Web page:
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Reed Alexander’s Horror Review of ‘Polaroid’ (2019)

The bad guy is never innocent…

It’s weird that I ended up watching this movie right after the remake of A Nightmare on Elm Street (Elm Str). They have a lot of odd similarities. I think the person who wrote this movie, might have been trying to come up with a new adaption on the Elm Str. concept, and just phoned it in. I mean, a child murderer, with supernatural powers, uses them within a very strict mythos, to murder the children of the people who killed him.

The similarities end there, but this movie even had a sort of style, flow, and feel to it that very much reminded me of the Elm Str remake. Actually, this director was involved in the Child’s Play remake, so maybe he was after an Elm Str remake and lost the bid back in 2010.

Now, killer selfies might sound kinda dumb, but like It Follows, this movie was trying for something unique and I think it actually worked! Yeah, there was a lot about this movie that was kinda lame, and by no means is if perfect, but it was still pretty solid. The idea of cursed objects is nothing new, and the one they designed in this movie was pretty smart. What I liked about this cursed object, is that it had very specific and detailed rules which made surviving it a bit of a puzzle. This drives the plot naturally, and while the plot is a bit rushed -leaning heavily of bad tropes- it’s never guilty of writing itself into a corner. The protagonists learn and use the rules to manipulate the curse and prolong their survival.

Defining the rules for a solid mythos is integral to a good cursed object movie. I can’t say the same for Oculus which couldn’t seem to figure out what the fuck it was doing with it’s cursed object, to the point I called it out for ‘Bad Ghost.’

Also, unlike Elm Str which shoehorned a bad twist into the plot, I can’t accuse this movie of the same thing, because it makes more sense the way it played out. They put forth the extra effort to hang a lantern on the twist and tie everything in the plot together.

The acting was even on par for horror, tapping the talent of Mitch Pileggi (better know for his roll as Skinner from the X-Files), who plays Sheriff Pembroke.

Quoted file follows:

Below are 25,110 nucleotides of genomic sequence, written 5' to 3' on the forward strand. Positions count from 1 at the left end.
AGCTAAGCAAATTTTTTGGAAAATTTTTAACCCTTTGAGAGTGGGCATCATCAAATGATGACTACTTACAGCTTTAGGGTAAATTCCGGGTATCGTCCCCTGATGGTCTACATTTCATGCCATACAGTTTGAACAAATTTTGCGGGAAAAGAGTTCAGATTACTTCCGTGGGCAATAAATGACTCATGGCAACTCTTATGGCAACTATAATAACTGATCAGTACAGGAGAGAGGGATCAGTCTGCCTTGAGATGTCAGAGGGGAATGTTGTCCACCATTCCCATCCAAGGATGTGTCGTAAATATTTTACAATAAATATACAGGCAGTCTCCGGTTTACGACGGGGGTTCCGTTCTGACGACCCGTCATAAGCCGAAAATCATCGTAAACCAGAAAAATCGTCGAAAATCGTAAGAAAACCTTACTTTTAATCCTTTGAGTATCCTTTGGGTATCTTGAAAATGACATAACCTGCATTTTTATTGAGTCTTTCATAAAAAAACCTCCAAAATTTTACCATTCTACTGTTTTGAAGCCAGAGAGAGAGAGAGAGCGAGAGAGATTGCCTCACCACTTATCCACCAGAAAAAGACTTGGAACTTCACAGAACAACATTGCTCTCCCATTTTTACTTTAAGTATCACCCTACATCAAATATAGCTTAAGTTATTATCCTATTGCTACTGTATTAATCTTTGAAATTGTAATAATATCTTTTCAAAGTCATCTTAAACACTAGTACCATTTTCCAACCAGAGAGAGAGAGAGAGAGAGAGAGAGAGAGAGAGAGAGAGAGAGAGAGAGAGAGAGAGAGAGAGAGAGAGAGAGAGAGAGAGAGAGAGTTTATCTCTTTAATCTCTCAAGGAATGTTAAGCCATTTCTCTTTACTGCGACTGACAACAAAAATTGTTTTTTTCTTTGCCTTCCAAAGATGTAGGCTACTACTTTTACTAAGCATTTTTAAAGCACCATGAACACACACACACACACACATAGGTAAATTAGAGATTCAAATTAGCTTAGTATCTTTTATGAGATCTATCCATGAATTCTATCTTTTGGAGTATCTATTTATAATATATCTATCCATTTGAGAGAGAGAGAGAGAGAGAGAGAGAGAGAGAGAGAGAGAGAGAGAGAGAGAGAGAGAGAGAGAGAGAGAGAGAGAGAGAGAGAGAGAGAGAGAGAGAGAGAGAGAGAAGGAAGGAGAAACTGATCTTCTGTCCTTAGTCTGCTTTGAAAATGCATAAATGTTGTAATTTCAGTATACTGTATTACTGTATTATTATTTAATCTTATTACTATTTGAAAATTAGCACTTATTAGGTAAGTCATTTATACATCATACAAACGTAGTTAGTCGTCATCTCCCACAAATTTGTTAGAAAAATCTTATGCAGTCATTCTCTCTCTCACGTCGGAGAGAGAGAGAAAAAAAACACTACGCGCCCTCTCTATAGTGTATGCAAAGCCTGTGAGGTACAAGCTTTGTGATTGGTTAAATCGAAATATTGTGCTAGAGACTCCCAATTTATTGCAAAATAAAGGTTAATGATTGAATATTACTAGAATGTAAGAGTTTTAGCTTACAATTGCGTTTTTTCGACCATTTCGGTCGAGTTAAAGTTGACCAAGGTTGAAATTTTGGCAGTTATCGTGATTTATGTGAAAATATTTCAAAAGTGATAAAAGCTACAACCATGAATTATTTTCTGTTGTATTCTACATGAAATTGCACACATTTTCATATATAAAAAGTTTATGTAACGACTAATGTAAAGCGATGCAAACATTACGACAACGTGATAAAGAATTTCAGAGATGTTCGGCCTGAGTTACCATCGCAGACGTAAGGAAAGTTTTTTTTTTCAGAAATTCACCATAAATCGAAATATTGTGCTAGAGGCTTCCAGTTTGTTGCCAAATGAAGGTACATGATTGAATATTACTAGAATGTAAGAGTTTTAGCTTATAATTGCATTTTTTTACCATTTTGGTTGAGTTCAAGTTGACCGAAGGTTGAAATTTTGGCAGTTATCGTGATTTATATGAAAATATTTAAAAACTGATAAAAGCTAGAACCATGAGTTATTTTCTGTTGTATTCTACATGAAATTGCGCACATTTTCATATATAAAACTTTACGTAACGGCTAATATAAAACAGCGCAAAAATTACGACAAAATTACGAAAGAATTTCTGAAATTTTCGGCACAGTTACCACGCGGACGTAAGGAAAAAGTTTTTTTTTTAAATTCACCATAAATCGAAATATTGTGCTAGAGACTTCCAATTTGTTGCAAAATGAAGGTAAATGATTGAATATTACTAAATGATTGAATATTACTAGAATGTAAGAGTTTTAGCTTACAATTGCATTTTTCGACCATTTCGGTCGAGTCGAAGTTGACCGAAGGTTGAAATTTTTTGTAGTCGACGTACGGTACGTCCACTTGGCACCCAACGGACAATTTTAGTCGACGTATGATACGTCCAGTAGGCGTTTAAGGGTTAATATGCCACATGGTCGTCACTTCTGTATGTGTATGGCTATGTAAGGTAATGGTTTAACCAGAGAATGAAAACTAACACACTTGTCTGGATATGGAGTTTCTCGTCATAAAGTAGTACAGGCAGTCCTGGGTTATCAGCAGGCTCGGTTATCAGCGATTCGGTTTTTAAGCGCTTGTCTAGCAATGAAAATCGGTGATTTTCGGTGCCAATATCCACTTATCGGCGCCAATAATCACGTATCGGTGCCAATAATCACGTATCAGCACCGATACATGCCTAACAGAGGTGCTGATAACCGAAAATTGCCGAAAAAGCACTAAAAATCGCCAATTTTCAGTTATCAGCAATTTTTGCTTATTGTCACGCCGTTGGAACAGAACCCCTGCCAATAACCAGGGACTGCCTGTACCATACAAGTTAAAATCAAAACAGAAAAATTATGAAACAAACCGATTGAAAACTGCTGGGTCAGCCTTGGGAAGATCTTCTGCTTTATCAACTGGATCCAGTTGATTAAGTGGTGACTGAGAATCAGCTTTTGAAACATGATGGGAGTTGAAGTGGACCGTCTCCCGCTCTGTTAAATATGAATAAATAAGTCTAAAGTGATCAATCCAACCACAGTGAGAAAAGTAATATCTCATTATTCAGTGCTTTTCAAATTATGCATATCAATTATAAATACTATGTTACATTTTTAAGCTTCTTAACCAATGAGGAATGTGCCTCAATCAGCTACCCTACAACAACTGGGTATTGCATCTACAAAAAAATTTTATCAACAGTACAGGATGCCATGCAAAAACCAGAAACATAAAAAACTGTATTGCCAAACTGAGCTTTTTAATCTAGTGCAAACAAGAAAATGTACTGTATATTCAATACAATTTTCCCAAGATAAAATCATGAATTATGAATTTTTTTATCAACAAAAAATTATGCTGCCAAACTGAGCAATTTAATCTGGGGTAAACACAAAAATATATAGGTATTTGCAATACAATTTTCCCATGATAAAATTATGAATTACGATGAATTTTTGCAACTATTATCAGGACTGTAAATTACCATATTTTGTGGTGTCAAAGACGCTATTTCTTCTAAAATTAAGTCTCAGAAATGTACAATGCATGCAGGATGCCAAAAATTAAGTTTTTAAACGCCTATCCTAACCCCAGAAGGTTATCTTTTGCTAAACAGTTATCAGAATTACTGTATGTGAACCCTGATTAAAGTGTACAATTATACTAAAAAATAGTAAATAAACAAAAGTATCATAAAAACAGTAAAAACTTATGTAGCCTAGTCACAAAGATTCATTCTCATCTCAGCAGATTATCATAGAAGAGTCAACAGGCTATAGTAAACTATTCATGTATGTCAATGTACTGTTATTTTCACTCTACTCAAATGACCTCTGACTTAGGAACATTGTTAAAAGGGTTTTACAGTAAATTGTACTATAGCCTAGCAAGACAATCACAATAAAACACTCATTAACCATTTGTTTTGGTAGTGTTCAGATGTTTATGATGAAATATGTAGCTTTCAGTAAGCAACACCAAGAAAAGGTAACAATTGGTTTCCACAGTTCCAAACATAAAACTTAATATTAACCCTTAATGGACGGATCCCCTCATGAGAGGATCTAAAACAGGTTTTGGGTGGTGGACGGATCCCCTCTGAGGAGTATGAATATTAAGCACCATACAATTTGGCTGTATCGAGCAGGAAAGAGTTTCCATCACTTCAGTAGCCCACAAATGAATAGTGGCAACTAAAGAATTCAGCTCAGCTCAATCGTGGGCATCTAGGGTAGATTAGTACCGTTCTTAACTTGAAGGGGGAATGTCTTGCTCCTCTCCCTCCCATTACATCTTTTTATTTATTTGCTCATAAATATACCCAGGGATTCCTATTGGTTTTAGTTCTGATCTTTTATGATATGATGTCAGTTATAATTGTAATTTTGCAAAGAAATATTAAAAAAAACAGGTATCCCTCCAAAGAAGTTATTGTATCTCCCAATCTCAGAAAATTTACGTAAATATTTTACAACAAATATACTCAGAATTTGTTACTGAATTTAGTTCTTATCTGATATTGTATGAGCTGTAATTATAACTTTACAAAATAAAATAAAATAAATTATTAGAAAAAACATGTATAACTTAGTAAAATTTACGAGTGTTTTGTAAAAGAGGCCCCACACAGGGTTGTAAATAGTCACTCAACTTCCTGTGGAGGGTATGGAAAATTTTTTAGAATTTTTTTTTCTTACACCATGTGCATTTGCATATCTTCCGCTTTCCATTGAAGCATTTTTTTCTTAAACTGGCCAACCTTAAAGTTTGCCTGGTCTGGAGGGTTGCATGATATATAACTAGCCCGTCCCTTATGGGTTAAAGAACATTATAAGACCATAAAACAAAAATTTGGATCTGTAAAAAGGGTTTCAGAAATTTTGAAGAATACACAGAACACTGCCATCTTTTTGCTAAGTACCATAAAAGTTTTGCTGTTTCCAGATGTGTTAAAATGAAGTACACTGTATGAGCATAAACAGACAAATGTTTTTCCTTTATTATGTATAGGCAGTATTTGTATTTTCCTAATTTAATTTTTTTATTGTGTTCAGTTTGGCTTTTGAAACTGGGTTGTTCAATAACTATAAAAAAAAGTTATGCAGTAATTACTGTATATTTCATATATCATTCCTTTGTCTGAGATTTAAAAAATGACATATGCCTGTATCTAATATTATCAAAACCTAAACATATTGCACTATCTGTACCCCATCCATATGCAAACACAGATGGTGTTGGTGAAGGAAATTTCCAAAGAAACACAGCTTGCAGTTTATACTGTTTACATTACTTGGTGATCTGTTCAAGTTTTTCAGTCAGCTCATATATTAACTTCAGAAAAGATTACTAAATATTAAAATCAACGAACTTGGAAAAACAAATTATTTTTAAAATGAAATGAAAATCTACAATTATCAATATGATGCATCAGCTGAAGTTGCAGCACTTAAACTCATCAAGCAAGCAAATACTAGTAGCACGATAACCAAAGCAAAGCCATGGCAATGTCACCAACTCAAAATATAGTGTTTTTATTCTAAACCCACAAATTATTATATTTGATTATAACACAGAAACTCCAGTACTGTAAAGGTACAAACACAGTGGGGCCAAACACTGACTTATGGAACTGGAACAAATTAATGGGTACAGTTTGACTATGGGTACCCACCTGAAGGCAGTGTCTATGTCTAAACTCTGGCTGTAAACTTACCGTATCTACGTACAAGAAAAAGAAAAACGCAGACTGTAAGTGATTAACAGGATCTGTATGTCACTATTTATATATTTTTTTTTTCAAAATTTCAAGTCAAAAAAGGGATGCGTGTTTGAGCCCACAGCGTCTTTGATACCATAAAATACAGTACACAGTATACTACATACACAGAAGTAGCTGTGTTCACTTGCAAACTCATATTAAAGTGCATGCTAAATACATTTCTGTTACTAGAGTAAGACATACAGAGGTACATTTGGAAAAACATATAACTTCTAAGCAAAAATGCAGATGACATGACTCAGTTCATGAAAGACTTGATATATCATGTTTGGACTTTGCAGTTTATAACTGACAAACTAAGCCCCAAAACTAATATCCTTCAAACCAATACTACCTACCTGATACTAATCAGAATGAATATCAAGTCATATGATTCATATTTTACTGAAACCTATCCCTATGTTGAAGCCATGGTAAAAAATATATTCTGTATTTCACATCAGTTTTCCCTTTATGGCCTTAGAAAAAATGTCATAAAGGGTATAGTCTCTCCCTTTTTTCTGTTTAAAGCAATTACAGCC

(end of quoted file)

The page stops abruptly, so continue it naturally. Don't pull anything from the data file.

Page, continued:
Besides the rushed pacing, the only other problem was the shitty CGI. Fuck, it’s like they weren’t even trying. I’ve seen budget indies do better with less, and that’s kinda inexcusably bad. All of this could have been done, likely cheaper, with practical FX.

At the end of the day, this movie is nothing to write home about. However, it’s riffable and fun and I can recommend it to Horror Heads and Riffers alike.


So I’d be doing this movie a disservice if I didn’t explain why it’s twist was better explained than the Elm Str remake. If you read my review of A Nightmare On Elm Street (2010), you’ll note I complained it tried to sell Fred Krueger as an innocent lynching victim and the concept just fell flat on it’s face. The setup was poorly executed, and the character would be flat out ruined if they decided to actually go for it. In this movie, they made a point of having Roland Joseph Sable’s widow sell him as an innocent victim, having her spin a tale of woe about how his daughter was humiliated and driven to suicide by the children Sable killed. They really made a point to convince the audience that Sheriff Pembroke was covering up what he and his friends had done to Sable’s daughter, and that Sable is just back from the grave for revenge.

It’s all absolute bullshit of course, and the main protagonists even serve up the Sheriff to Sable in hopes it would end the curse. As it turns out, Sable sexually abused his daughter, murdered the kids who found out about it, and after Sable was gunned down, his daughter took her own life out of shame. As the Sheriff mentions “all you had to do was check the date of her death and you’d discover she died AFTER all the kids were murdered.” The widow was just doing what many widows of serial killers do, making logical back-flips in her head to absolve herself of any wrong doing. If she convinced herself her husband was the victim, then the things her husband did to her daughter never happened, and she could live in denial without feeling like any of it was her fault.

So, not only is the twist better, but the movie is pretty good, and the mythos of how the cured object works is kinda neat. I can recommend this movie, even if just for riffing.

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